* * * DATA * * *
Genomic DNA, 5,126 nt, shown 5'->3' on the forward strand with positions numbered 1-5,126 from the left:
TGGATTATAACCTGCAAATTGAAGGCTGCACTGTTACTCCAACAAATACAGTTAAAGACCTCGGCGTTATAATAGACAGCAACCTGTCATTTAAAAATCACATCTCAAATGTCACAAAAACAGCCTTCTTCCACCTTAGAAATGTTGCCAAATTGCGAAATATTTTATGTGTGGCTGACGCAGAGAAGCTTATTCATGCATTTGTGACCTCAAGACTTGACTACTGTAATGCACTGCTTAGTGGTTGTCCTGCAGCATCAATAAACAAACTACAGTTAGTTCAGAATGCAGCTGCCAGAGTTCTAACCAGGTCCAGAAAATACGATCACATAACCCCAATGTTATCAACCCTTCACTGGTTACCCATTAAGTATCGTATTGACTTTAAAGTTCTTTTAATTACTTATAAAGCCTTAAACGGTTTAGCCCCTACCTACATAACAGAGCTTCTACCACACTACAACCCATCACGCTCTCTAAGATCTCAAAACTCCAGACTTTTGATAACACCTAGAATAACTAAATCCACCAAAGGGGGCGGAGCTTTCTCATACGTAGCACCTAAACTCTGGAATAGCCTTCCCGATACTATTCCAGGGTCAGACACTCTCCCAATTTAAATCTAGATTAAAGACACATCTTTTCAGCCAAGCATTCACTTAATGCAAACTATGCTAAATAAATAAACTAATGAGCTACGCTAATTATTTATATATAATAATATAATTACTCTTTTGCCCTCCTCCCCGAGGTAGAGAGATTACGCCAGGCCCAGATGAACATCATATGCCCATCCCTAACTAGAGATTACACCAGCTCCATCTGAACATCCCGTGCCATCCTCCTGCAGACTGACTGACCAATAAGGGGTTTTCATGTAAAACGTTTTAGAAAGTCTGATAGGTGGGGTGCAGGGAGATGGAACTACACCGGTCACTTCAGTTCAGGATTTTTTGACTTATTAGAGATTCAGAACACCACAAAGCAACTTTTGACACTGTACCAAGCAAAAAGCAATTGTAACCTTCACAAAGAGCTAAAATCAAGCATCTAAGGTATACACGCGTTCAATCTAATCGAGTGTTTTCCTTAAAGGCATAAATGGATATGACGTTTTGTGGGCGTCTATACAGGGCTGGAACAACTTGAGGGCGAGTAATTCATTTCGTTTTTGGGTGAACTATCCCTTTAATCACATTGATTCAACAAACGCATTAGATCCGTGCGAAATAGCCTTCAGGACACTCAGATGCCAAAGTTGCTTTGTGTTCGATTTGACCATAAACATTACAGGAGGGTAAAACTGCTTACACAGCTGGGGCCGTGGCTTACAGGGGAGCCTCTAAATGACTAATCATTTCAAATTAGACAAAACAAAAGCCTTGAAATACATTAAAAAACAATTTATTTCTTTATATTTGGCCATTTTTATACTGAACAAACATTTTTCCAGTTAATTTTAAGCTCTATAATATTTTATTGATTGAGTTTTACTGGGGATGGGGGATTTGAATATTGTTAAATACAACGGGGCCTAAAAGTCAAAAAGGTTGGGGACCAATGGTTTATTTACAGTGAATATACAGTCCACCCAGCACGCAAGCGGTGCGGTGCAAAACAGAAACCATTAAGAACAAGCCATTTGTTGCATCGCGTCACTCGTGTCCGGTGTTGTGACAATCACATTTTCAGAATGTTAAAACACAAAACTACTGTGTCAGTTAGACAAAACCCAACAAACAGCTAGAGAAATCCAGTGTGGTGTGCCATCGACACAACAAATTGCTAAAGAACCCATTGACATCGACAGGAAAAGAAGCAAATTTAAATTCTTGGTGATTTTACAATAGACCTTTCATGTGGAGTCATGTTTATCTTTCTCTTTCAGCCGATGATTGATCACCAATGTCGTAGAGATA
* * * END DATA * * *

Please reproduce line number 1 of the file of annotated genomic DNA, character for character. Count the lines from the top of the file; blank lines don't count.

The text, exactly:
Genomic DNA, 5,126 nt, shown 5'->3' on the forward strand with positions numbered 1-5,126 from the left: